The last U.S. combat troops were crossing the border into Kuwait on Thursday morning, bringing to a close the active combat phase of a 7½-year war that overthrew the dictatorial regime of Saddam Hussein, forever defined the presidency of George W. Bush and left more than 4,400 American service members and tens of thousands of Iraqis dead.
The final convoy of the Army’s 4th Stryker Brigade Combat Team, based at Fort Lewis, Wash., began entering Kuwait about 1:30 a.m. (6:30 p.m. Wednesday ET), carrying the last of the 14,000 U.S. combat forces in Iraq, said NBC’s Richard Engel, who has been traveling with the brigade as it moved out this week.
The departure marks the official end of Operation Iraqi Freedom, P.J. Crowley, a spokesman for the State Department, told msnbc TV. But while it is “an historic moment,” he said, it is not the end of the U.S. mission in Iraq.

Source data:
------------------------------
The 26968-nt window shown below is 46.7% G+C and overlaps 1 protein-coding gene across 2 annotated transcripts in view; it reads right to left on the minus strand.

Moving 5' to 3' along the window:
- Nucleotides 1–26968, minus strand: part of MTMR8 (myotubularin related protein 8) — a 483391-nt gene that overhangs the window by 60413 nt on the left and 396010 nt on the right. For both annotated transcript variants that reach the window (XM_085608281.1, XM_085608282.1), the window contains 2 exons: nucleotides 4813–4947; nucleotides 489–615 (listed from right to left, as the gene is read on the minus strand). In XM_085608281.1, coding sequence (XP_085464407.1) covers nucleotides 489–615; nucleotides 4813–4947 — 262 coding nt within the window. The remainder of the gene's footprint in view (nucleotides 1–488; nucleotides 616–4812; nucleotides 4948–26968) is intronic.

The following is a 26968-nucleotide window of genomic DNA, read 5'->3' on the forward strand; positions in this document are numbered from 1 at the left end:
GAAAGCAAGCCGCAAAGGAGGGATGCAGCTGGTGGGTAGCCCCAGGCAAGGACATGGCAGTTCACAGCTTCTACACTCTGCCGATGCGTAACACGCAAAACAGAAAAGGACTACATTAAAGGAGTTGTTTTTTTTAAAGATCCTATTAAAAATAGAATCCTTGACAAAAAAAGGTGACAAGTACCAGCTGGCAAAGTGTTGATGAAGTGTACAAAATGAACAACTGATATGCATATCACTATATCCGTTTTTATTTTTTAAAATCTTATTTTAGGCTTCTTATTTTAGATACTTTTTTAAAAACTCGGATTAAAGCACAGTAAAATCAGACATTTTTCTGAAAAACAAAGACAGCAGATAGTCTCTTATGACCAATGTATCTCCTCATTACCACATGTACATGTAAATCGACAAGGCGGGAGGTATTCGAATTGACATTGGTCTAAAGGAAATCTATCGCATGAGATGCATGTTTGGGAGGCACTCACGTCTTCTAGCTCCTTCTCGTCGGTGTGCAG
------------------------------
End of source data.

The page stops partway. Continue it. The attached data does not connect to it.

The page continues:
“We are ending the war … but we are not ending our work in Iraq,” he said. “We have a long-term commitment to Iraq.”
The long convoy began moving earlier this week, and as the last soldiers reached Kuwait after midnight, they said they were proud of their effort.
“We are done with operations,” Lt. Steven DeWitt of San Jose, Calif., said as his vehicle reached Khabari Crossing on the border.
“This was a professional soldier’s job,” he said, describing “a war that has defined this generation of military men and women.